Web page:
Last year I told my mother that I needed to get another allergy test, as I thought I had developed a bunny allergy (yes, I know how sad this is, I LOVE bunnies). Turns out that in addition to my old allergy diagnosis of cats and dust, I was now allergic to mold, grass, DOGS, and BUNNIES…and also the hay that bunnies eat. So I’m basically allergic to any fluffy animal and the outside world.
This was crushing to hear, as I am a passionate animal lover. If you know me, you know my favorite pig is named Esther and that I love my cats at home even though they make my eyes itchy. I even struggled to pick a photo for this post because of how many cute animal pictures there were from which to choose. So when after they scratched my back 100 times and gave me 10 shots in the arm, it was just insult to injury to tell me all of my new allergies.
I was pretty discouraged with the news, but I thought my allergist might have some advice. She was a nice lady who pretended to be interested in my life every year, so I figured she could pretend to care about my sad diagnosis. So here’s our conversation:
Me: Is there anything fluffy I can cuddle with, what kind of pet should I get?
Doctor: A boyfriend?
My Mother: Oh my, no!
So now I guess I’m searching for a pet boyfriend? Where do you find those?
When I was six or seven I went to summer care at the YWCA. I learned how to play mancala and swim to the bottom of the pool. I convinced myself the graveyard visible from the playground had a ghost who wore a hat (it was a nice hat). I made a friend named Greyson or Bailey or something and we both agreed we hated it.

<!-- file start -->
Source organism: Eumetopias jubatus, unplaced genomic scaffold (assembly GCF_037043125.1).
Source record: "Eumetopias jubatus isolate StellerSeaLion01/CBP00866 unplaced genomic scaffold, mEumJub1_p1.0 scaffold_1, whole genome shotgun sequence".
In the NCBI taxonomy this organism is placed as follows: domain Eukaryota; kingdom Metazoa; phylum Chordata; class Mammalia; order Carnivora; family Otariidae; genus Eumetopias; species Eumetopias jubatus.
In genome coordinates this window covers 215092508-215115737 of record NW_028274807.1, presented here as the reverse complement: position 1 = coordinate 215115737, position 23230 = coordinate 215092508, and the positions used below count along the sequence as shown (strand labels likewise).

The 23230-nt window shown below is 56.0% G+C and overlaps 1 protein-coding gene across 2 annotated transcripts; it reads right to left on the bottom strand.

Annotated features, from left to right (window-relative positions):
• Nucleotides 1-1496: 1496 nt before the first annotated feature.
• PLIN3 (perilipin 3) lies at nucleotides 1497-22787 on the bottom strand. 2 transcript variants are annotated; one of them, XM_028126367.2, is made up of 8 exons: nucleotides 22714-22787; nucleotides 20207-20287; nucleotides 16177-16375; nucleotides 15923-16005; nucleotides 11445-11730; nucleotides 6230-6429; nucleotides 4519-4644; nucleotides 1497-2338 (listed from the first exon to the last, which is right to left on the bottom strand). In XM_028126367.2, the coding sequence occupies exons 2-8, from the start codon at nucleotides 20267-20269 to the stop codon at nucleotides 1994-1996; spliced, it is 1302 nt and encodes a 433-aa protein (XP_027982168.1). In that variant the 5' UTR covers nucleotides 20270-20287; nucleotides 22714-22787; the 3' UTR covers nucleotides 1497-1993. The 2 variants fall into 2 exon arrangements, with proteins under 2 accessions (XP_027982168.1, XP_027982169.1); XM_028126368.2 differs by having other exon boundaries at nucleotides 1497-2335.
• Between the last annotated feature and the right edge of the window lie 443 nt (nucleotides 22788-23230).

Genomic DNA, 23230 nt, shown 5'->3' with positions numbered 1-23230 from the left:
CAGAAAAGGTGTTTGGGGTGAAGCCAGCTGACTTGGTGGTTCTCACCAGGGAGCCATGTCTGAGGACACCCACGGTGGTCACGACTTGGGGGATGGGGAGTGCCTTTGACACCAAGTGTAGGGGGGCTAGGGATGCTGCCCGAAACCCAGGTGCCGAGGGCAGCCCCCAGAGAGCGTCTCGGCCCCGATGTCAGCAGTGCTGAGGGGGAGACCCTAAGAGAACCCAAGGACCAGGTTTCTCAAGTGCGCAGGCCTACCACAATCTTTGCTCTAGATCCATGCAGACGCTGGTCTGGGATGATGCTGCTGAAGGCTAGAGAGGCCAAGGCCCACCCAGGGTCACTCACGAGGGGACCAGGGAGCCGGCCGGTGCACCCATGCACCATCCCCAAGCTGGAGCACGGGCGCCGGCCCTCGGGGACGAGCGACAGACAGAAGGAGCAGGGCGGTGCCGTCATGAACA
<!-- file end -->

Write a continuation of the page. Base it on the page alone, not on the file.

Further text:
So we came up with a plan to break the monotony – we would get sent home. We had to come up with a way that would get us sent home without getting us in trouble. We decided the easiest way was to pretend that we had peed our pants. So we did, and were sent to the office of the summer care manager lady. She was very nice to us and called our parents, who picked us up. I think Greyson (Bailey?) and I were able to do this trick one more time before they made us bring a change of clothes with us everyday. By that point we were a good bit through the summer and didn’t feel like fighting it anymore, so we threw in the towel and played another round of mancala.